FHN Graduate JT Thomas Received a Kidney from Class Mate Niki Borgeson

Published: February 19, 2020

JT Thomas was like any other FHN student. He sat in Jani Wilken’s classroom. He won Mr. FHN his senior year. He graduated from FHN the summer of 2010.

Niki Borgeson was like any other FHN student.

She learned to speak Spanish from Brian Santos. She ran track. She graduated from FHN the summer of 2010.

What set the two apart from the rest of their class is the fact that Borgeson donated one of her kidneys to Thomas in the summer of 2014.

Two years after graduating from FHN, Thomas was diagnosed with focal segmental glomerulosclerosis (FSGS), the scarring of the kidneys. After suffering from cold-like symptoms for around two months, Thomas went to the doctor where he was tested and diagnosed. It was obvious. Thomas needed a kidney. While undergoing dialysis, a substitution for the normal function of the kidney, Thomas, his friends and his family were continuously searching for a kidney donor.

“If I told you the story, you wouldn’t believe me,” Thomas said.

With none of Thomas’ friends and family able to donate one of their kidneys, they were constantly using social media in hopes to find a possible donor. After seeing a Facebook post all the way in Spokane, WA., Borgeson had this feeling that she needed to help give Thomas his life back. After being tested, she found out she was a match. Borgeson could donate one of her kidneys to Thomas.

“I continued to see it on Facebook that he wasn’t getting help,” Borgeson said. “You can’t remove social media from the equation. Without it I would have been totally able to separate myself from the situation. After reading about JT’s illness, I understood he was in pain, he was stuck to a machine. My conscience drove me to do something.”

Thomas and Borgeson’s friend groups overlapped in high school. They saw each other at football games, dances and in the hallways. They may have had a class or two together, but the two weren’t the best of friends. They were acquaintances, school friends. The two hadn’t been in contact for years when Borgeson reached out to Thomas about the transplant, characterizing Borgeson’s selflessness and kindness.

“If I had treated her any differently in high school, I could still be on dialysis,” Thomas said. “I may not be having this conversation right now. It just goes to show how important it is that you are kind to other people.”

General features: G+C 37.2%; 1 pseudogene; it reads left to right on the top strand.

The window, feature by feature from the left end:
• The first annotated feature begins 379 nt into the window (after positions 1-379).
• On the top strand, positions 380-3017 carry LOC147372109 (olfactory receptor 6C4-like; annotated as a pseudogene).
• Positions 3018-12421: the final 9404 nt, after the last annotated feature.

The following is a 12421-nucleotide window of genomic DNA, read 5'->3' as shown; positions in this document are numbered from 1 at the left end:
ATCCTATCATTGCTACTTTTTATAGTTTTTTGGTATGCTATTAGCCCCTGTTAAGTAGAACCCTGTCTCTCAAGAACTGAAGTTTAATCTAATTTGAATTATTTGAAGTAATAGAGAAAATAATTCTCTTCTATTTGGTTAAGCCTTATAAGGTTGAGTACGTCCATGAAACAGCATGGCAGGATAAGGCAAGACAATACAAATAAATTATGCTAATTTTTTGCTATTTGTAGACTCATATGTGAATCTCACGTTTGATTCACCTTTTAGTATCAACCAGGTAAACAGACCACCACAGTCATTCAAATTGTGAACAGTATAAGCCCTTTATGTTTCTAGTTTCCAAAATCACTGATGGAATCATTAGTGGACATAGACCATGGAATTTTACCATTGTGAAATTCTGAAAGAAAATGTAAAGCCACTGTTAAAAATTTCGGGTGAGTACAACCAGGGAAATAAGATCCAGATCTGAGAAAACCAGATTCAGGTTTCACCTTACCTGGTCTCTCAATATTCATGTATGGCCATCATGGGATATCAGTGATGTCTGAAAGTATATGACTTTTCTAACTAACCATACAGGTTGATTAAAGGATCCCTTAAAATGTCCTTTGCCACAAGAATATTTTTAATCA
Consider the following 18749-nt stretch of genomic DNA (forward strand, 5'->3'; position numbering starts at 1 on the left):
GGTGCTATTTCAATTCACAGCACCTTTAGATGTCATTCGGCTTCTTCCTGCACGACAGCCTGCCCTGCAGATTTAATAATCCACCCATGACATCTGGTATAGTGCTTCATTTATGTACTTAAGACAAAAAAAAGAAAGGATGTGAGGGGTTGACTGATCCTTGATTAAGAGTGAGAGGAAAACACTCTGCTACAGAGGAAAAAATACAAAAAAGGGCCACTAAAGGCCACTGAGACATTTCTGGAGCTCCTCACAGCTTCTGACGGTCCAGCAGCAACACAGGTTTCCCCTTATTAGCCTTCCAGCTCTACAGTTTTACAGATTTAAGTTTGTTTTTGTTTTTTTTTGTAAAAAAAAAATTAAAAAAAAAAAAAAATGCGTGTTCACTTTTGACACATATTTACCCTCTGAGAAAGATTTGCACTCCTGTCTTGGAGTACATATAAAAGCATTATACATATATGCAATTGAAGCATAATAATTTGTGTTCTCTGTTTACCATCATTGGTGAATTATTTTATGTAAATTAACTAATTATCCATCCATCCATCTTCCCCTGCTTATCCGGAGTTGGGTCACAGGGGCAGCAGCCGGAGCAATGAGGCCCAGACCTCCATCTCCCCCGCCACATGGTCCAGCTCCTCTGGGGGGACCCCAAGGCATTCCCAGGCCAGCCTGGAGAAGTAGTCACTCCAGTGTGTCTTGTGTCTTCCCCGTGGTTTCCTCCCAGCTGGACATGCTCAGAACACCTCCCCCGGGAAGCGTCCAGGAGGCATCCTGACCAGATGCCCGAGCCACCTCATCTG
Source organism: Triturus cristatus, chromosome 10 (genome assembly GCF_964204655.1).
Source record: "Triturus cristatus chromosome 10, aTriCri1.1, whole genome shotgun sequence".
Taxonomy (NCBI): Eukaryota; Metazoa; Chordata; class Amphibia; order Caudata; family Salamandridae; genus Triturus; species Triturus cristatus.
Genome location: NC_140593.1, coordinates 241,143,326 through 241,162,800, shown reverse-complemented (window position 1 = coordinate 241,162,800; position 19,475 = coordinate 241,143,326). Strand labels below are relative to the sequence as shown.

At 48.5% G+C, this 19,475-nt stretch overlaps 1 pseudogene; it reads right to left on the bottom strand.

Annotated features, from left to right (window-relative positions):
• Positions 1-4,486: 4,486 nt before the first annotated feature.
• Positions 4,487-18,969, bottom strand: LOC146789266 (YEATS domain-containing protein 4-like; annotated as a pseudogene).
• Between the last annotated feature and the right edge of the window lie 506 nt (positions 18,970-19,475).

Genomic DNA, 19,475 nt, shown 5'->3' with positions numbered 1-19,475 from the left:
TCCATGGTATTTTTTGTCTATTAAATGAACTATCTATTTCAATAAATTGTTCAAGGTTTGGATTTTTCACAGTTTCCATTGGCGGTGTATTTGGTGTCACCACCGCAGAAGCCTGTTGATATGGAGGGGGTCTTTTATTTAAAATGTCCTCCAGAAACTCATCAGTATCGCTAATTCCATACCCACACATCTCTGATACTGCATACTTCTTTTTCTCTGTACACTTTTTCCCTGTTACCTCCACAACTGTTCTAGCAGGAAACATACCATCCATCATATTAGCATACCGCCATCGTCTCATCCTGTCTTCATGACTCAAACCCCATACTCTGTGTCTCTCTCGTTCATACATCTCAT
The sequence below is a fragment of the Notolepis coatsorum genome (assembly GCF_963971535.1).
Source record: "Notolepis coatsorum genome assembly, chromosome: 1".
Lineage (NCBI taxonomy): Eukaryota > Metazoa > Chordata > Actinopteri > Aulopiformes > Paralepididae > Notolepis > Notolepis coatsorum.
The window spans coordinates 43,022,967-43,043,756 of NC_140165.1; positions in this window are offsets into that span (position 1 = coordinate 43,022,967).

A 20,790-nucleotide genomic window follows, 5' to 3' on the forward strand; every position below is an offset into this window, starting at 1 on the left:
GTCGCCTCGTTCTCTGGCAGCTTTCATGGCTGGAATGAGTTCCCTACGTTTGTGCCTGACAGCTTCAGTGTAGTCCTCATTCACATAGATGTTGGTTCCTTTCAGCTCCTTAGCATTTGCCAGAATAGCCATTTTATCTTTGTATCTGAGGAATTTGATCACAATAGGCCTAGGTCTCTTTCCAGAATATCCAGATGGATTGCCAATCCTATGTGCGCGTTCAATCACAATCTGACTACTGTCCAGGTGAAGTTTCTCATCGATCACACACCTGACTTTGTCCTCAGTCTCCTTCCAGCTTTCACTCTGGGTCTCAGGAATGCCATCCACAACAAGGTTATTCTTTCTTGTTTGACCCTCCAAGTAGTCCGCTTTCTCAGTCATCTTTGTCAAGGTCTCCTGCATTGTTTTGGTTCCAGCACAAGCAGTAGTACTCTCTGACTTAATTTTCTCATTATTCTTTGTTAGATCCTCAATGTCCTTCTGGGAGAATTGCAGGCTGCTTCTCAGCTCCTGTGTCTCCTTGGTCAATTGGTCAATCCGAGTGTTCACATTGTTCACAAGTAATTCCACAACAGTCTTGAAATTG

Five and a half years post transplant, Borgeson is healthy, happy and married in Spokane, WA. She works as a manager at Enterprise Car Rental. Borgeson encourages anyone she can into organ donation, knowing that the life long outcome is worth the two week recovery time.

“If you’re considering donating an organ, just do it,” Borgeson said. “People say, ‘I don’t know anybody.’ Just look online. You can save someone’s life.”

With health becoming a main priority, it took Thomas nine years, but he recently graduated from the University of Missouri. He works as a patient ambassador for a pharmaceutical company that manufactures immunosuppressants that are necessary to take once you receive a transplant.  Immunosupressants weaken the body’s immune system, so that the human body doesn’t reject a donated organ. Thomas has been able to work on legislation to protect organ donors and recipients that are in need of these drugs. Thomas expresses interest in becoming a lobbyist for those in the transplant community. He would even like to run for office one day.

“I don’t know where I’ll be, but I know what I’ll be doing,” Thomas said. “I see myself helping people. I see myself making a change for the better in people’s lives.”

Each time Thomas hits a big landmark in his life, like a career goal or a big life change, he’ll call Borgeson. He thanks her over and over again, yet he always feels like it is never enough. His experience with his transplant and with Niki has forever changed his view of his impact in other people’s lives and how he treats people.

“Don’t underestimate your presence in another person’s life,” Thomas said. “They say that high school is the best four years of your life, but the best years of your life are ahead of you. It’s the people who you meet now that can impact that. So, treat people nicely. They may end up saving your life.”

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